Where the Power Is
Indigenous Perspectives on Northwest Coast Art
Publisher: Figure 1 Publishing
Where the Power Is: Indigenous Perspectives on Northwest Coast Art is a landmark volume that brings together over eighty contemporary Indigenous knowledge holders with extraordinary works of historical Northwest Coast art, ranging from ancient stone tools to woven baskets to carved masks and poles to silver jewellery. First Nations Elders, artists, scholars, and other community members visited the Museum of Anthropology at the University of British Columbia to connect with these objects, learn from the hands of their ancestors, and share their thoughts and insights on how these belongings transcend the category of “art” or “artifact” to embody vital ways of knowing and being in the world. Texts by the authors sketch the provenance of the objects, and, in dialogue with the commentators, engage in critical and necessary conversations around the role of museums that hold such collections.
The voices within are passionate, enlightening, challenging, and humorous. The commentators speak to their personal and family histories that these objects evoke, the connections between tangible and intangible culture, and how this “art” remains part of Northwest Coast Indigenous peoples’ ongoing relationships to their territories and political governance. Accompanied by over 300 contemporary and historical photographs, this is a vivid and powerful document of Indigenous experiences of reconnection, reclamation, and return.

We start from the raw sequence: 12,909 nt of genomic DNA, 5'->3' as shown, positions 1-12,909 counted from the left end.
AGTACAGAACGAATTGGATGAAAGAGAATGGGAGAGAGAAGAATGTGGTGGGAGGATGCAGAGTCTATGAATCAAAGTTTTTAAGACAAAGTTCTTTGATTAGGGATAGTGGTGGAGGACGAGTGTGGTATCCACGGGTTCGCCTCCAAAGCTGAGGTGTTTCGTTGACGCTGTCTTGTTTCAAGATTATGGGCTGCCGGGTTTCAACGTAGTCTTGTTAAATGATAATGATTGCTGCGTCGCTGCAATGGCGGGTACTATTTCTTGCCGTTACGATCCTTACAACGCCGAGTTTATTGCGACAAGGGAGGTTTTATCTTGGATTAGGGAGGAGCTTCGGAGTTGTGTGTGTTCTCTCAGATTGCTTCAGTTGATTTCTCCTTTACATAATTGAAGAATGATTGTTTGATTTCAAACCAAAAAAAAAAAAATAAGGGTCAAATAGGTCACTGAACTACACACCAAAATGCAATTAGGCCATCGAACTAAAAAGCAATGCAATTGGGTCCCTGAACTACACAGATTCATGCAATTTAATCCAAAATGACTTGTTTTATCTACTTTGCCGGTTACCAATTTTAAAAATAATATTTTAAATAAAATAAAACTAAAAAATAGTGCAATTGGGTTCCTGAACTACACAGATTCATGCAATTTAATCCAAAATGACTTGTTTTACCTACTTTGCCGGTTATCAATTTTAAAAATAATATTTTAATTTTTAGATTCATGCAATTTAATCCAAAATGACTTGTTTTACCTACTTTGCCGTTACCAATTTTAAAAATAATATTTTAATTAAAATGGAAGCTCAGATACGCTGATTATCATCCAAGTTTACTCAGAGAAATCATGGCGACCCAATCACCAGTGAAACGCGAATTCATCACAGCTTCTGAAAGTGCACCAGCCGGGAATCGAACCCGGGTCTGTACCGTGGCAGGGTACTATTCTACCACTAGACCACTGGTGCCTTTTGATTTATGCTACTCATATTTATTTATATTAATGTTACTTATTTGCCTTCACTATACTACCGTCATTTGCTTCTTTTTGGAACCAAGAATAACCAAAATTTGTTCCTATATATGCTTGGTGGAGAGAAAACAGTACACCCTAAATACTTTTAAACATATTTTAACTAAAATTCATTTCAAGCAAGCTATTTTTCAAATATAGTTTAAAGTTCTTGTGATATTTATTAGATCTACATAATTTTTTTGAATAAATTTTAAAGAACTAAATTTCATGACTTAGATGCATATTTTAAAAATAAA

Karen Duffek is the Curator of Contemporary Visual Arts and Pacific Northwest at MOA. Committed to supporting the activation of Northwest Coast Indigenous collections inside and outside the museum, her research, exhibitions, and publications focus on the relationships between historical and contemporary art practices, museum collections, communities, and art markets.
Bill McLennan (1948–2020) was Curator, Pacific Northwest at MOA. His pioneering research with infrared photography resulted in The Transforming Image: Painted Arts of Northwest Coast First Nations (with Karen Duffek, 2000); this book and other achievements reflect his passion for researching the history and dynamics of Northwest Coast art, and for sharing his knowledge with others.
Jordan Wilson is a Musqueam curator, writer, and PhD student in Anthropology at New York University. He has published on Musqueam and contemporary Indigenous art, and has co-curated two exhibitions at MOA: cəsnaʔəm, the city before the city (2015) and In a Different Light: Reflecting on Northwest Coast Art (2017).